Last year I was fortunate to have some time testing the 5mm models (which can be heard on acoustic guitar and vocal in the Aston Spirit review) and got great results so I was looking forwards to testing this improved design and more compact form.
Whatever the specs say in comparison to other mics, the important points are the audio quality and ease-of-application.
The 6060 has a microdot connector requiring either microdot-capable gear or an adapter (microdot-to-XLR for the review). I heard no sonic issues with the microdot system and the advantage is in being able to choose from DPA's vast range of wired and wireless connections.
The advantage of the CORE technology is a reduction in distortion between input and output which is a good thing in a mic designed to be used closely. In addition, CORE increases the dynamic range by up to 14dB (@1% THD) resulting in no compromise and similar specs to the larger 5mm models. This increased dynamic range increases the usefulness and applications of the mic. Clarity is also increased.
The PVD coating adds durability; heat tolerance; impact resilience; resistance to abrasion; and water repellancy. The 1.6mm (0.06”) cable has a rugged connection and a tough Kevlar inner core which prevents tangling and strain at the connection points.
The 6060 (and rest of the range) is IP58 certified; a water-repellant nano-coating; hermetic-sealing of inner amplifier; and dual gold-plating of the mic diaphragm which provides resistance against corrosion.
It should survive the typical Gearslut studio then...just, with some room to spare.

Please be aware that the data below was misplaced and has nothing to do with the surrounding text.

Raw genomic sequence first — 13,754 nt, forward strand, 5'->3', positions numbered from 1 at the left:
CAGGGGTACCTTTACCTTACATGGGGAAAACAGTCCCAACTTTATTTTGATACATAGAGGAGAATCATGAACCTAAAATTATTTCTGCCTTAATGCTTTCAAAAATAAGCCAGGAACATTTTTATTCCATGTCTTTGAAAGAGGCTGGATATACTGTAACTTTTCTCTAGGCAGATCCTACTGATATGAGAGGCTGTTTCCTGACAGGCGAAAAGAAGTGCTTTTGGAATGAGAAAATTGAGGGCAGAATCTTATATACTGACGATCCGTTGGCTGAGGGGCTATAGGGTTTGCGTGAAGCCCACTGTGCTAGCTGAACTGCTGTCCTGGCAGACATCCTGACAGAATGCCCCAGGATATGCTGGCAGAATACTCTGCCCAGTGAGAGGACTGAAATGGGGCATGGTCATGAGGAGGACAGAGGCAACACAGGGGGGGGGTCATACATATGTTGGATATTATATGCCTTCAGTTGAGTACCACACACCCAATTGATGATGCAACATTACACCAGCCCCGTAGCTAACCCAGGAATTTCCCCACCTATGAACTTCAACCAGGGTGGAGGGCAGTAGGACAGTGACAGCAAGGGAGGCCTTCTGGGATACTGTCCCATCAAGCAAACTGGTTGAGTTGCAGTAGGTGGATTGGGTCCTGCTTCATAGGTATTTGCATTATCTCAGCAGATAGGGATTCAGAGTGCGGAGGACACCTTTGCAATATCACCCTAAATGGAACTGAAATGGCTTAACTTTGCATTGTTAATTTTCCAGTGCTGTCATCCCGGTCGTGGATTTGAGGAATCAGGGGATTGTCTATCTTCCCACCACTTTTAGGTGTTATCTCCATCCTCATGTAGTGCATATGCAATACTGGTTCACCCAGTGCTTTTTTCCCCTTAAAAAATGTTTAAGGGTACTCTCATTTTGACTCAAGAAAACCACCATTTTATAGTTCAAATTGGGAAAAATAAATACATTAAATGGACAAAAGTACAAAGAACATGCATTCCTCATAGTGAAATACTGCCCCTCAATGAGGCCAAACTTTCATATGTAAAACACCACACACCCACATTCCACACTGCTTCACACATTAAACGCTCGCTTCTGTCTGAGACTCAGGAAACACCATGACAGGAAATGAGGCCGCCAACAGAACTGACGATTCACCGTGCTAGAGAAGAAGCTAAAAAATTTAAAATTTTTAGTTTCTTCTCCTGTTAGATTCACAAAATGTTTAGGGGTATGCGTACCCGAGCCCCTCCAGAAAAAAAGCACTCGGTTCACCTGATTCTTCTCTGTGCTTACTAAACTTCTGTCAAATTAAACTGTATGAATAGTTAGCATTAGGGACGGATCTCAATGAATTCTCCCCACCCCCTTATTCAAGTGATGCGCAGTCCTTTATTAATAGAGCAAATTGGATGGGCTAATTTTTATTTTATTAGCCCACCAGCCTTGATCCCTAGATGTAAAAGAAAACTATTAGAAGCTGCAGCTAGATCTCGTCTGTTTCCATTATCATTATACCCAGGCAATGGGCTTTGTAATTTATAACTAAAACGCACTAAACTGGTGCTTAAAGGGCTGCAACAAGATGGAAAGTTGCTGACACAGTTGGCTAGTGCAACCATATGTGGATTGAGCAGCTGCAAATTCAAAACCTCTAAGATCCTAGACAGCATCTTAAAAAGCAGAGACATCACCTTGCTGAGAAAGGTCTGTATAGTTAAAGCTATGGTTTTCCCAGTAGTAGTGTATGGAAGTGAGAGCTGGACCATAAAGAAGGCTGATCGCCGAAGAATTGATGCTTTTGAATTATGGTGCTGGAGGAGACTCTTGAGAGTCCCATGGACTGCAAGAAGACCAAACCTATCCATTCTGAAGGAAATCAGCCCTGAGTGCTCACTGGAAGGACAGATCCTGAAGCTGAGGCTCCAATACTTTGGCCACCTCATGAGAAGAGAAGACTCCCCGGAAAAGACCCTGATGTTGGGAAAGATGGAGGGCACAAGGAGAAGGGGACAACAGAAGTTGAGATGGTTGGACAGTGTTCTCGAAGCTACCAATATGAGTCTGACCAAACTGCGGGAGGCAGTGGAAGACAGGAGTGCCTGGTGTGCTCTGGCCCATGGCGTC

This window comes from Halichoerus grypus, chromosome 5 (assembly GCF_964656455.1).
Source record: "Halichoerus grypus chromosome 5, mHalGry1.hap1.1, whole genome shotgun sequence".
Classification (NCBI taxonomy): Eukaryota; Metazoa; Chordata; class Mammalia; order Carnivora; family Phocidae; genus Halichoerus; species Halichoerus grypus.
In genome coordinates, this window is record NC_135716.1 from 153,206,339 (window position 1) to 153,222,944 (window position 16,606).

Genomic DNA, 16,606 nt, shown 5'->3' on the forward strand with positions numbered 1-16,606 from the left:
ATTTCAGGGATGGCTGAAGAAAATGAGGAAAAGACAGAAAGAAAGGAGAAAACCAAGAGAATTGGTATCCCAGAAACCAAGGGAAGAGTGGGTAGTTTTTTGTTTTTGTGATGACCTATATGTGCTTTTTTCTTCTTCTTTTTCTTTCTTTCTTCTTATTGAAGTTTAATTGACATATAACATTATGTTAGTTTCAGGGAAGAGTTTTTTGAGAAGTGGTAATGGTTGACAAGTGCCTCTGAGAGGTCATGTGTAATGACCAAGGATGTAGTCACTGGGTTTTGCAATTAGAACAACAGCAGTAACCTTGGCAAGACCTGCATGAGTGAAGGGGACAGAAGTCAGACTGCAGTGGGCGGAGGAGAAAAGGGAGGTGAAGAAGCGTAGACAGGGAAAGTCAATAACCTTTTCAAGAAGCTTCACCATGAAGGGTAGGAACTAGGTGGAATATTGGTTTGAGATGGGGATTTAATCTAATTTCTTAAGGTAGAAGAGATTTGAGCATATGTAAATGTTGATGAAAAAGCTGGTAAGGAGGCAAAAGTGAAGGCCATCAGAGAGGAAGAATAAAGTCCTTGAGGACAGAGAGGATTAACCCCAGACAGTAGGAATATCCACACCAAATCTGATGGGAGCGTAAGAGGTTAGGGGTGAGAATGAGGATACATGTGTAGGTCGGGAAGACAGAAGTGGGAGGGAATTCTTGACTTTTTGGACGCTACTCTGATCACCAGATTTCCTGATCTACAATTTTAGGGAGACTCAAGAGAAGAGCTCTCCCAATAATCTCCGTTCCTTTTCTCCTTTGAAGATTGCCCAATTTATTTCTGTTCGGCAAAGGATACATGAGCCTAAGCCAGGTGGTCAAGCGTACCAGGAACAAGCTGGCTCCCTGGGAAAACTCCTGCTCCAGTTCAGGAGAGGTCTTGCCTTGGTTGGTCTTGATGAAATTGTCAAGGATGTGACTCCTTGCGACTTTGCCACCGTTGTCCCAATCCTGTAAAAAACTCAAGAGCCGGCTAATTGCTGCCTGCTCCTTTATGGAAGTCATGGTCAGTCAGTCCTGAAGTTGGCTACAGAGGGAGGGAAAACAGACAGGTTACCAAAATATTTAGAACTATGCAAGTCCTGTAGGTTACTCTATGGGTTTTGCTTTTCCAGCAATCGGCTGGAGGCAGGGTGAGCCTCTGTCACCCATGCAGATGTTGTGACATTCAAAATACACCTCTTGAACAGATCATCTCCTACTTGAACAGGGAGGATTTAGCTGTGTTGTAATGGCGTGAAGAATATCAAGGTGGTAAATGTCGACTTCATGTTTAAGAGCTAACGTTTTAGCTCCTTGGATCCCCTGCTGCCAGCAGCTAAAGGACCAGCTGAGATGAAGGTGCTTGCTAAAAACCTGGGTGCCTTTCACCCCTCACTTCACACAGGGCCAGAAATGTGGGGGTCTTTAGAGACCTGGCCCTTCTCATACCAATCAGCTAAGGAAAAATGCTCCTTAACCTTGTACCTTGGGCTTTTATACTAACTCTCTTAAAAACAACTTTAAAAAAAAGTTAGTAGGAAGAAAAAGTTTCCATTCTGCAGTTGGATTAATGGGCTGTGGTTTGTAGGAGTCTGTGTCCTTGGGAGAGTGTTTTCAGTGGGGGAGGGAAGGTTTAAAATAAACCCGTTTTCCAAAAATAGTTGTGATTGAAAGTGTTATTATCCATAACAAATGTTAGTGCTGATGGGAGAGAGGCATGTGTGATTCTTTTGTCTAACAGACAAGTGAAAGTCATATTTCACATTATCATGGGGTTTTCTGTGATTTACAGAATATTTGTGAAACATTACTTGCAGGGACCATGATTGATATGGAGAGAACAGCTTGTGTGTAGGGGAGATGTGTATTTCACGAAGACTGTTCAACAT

Price: $550 US/Euro 468/UK £414
When worn at chest level as a lavalier, a compensation of frequency response is required (e.g. a few dB's at 6-8 kHz) and other responses depending on the positioning although this is greatly assisted by the natural treble boost of the capsule design. The 6060 never sounded harsh.
I discovered this during testing and it took me several attempts to educate myself as to a good position and suitable EQ adjustment to compensate but it didn't sound bad - just a shift in focus compared to the usual studio mics.
Whereas the historical use is generally of concealment of the mic, in the studio we are free to adopt visible placement -either body-worn or, for example, attached to a mic stand or any other object/position including attached to instruments. Similarly, in the studio we have a range of options for fixing the lavalier in position – e.g. a clamp, peg, paperclip or my favourite, non-residue console tape. This opens up the usefulness of the mic beyond it's historical theatrical applications and in a modern, small space studio or a busy larger studio, the compact size offers advantages over larger microphones with stands.
The audio is crisp, clear and detailed (assisted by the 4dB boost at 8-20 kHz) with a reasonable amount of headroom given the 6060's size and form. I didn't hear any self-noise in regular use.